Last weekend, Afghan President Ashraf Ghani and rival Abdullah Abdullah signed a power-sharing deal to end a months-long dispute over the 2019 presidential election. The deal comes amid a spate of high-profile violence, including a recent attack on a Kabul maternity ward by suspected ISIS perpetrators. Meanwhile, the Afghan peace process has stalled since the U.S.-Taliban deal signed at the end of February. The power-sharing agreement could address one of the key challenges to getting that process back on track. USIP’s Scott Worden and Johnny Walsh look at what the agreement entails and what it means for the peace process.

Type: Analysis and Commentary

Democracy & Governance; Peace Processes

Scott Worden on the Afghan Power-Sharing Deal

Scott Worden on the Afghan Power-Sharing Deal

Wednesday, May 20, 2020

By: Scott Worden

A political deal to resolve the disputed 2019 presidential election was finally reached over the weekend. USIP’s Scott Worden says the agreement “is quite significant” because it will give the Afghan side “more political coherence to negotiate with the Taliban and, if implemented, it will show the Taliban they can’t divide Afghans.”

Type: Podcast

Democracy & Governance

Afghan Grassroots Activists Could Help Build a Lasting Peace

Afghan Grassroots Activists Could Help Build a Lasting Peace

Thursday, May 7, 2020

By: Ehsan Zia; Tabatha Thompson

Since the U.S.-Taliban deal was inked at the end of February, progress in the Afghan peace process has stalled due to disagreements over prisoner releases and complicated by an ongoing political dispute over last year’s presidential election. And now Afghanistan must confront a COVID-19 outbreak. But, the logjammed top-down peace process is only one piece of the puzzle to ending the country’s long-running conflict: there’s also the grassroots.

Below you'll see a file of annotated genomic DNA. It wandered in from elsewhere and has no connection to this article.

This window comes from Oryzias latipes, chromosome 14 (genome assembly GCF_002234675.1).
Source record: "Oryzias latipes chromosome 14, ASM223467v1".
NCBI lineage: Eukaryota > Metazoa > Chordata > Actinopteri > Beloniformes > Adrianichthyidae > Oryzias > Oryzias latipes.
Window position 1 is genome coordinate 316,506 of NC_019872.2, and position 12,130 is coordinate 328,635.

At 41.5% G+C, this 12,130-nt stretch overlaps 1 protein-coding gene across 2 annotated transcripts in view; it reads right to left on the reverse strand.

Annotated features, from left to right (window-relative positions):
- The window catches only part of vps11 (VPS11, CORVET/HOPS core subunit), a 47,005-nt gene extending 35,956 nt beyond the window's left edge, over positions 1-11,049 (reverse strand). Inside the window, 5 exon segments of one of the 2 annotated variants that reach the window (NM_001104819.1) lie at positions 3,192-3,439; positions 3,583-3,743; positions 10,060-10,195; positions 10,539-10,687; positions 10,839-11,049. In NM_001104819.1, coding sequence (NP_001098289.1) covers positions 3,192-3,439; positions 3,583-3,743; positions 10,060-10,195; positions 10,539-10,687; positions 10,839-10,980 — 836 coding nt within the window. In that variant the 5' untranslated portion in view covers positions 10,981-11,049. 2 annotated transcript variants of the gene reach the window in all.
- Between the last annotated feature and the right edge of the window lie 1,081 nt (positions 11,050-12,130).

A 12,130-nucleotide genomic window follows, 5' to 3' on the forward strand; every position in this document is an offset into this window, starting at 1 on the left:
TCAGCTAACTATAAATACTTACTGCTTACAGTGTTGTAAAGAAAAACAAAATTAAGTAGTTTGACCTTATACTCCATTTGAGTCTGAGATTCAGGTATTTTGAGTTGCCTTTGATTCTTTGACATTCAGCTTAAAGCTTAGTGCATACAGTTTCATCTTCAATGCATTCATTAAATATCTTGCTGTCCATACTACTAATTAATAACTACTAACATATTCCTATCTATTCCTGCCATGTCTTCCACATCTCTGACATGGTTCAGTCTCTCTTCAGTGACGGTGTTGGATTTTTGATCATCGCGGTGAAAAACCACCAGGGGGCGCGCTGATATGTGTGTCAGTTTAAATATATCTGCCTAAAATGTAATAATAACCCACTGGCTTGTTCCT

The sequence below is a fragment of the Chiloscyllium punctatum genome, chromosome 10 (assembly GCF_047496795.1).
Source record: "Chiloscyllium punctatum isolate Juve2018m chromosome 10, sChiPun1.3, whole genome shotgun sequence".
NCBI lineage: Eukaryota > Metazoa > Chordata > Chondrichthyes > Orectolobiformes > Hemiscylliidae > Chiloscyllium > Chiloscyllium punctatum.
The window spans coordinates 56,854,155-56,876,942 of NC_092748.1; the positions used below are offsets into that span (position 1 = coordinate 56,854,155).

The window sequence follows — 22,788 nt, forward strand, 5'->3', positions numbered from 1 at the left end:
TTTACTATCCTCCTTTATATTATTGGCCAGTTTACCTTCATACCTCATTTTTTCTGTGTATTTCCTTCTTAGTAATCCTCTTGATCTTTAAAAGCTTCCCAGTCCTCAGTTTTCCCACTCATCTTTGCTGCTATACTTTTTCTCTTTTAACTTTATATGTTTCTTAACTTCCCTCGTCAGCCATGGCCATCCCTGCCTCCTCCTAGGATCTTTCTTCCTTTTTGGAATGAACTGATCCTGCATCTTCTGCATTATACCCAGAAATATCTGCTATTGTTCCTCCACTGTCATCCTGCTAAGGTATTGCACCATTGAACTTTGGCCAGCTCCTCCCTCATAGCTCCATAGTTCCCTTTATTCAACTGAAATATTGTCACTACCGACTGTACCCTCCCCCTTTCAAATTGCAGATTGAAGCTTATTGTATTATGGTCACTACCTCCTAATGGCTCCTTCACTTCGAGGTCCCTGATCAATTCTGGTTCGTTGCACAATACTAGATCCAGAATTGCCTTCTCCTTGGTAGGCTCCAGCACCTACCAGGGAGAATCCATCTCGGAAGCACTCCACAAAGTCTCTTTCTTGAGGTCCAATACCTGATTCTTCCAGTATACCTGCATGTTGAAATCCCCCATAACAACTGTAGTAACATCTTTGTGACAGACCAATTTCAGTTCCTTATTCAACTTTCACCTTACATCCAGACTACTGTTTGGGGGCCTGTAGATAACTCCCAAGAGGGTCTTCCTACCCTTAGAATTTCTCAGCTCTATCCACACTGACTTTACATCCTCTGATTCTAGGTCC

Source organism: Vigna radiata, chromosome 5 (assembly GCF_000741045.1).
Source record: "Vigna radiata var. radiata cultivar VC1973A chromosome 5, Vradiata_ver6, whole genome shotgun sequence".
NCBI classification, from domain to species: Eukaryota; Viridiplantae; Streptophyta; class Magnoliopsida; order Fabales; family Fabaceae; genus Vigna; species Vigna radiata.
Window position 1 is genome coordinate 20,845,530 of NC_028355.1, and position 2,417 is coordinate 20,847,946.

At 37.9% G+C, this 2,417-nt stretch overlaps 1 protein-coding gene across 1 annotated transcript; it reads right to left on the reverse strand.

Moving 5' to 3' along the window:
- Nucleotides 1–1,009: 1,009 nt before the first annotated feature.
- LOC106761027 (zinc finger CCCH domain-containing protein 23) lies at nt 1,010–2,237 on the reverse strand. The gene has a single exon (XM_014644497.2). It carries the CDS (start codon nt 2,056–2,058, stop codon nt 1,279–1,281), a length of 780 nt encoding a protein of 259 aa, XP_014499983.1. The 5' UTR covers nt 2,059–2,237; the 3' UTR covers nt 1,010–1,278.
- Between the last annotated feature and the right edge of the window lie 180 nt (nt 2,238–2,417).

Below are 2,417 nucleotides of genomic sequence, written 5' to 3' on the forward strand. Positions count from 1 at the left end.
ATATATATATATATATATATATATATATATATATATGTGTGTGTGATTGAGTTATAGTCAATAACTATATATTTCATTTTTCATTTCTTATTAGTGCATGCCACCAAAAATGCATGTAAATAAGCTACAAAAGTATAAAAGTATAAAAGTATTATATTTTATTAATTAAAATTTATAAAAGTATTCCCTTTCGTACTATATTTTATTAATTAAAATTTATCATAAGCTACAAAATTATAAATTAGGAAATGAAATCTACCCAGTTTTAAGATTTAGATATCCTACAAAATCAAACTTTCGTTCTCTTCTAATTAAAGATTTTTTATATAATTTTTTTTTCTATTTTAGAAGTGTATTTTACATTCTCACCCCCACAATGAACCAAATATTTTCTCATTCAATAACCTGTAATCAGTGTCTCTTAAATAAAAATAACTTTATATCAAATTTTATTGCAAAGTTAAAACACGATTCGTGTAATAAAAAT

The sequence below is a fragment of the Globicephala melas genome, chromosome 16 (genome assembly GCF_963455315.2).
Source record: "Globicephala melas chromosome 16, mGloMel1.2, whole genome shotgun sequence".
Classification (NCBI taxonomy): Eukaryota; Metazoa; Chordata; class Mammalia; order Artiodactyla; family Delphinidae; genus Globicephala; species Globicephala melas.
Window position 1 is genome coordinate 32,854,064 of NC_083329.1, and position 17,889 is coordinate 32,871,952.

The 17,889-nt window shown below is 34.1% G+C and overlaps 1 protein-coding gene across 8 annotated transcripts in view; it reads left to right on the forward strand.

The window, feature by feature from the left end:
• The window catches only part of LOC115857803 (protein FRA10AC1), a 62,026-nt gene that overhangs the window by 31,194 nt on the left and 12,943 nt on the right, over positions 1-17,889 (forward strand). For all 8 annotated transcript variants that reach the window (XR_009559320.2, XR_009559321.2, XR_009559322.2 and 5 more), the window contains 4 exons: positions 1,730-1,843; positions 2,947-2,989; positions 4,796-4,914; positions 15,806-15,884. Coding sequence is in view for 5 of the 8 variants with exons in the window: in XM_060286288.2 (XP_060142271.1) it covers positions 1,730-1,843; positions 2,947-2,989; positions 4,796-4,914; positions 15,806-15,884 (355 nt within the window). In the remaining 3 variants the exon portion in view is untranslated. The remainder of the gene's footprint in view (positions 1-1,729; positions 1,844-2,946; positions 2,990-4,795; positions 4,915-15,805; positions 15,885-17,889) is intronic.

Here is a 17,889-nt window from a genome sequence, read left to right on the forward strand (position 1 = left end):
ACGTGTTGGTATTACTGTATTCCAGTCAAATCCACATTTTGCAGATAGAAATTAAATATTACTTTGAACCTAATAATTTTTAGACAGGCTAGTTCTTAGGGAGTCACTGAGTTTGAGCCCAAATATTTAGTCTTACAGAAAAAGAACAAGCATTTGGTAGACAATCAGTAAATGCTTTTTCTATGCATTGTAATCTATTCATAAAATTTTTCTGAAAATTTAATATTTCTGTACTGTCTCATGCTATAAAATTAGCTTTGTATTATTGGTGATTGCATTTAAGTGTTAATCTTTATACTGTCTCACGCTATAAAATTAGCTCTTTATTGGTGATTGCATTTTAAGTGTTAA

Type: Blog

Nonviolent Action; Peace Processes

Service Delivery in Taliban-Influenced Areas of Afghanistan

Service Delivery in Taliban-Influenced Areas of Afghanistan

Thursday, April 30, 2020

In 2018 and 2019, USIP partnered with the Afghanistan Analysts Network (AAN), a Kabul-based research and policy organization, in an effort to understand how the Taliban provide education, health, and other services to people who live in areas where they are the dominant power. Based on a series of studies conducted by AAN in five districts across the country, the report also examines the Taliban's motivations as a governing entity and their implications for a potential peace settlement.

Type: Special Report

Conflict Analysis & Prevention

View All Publications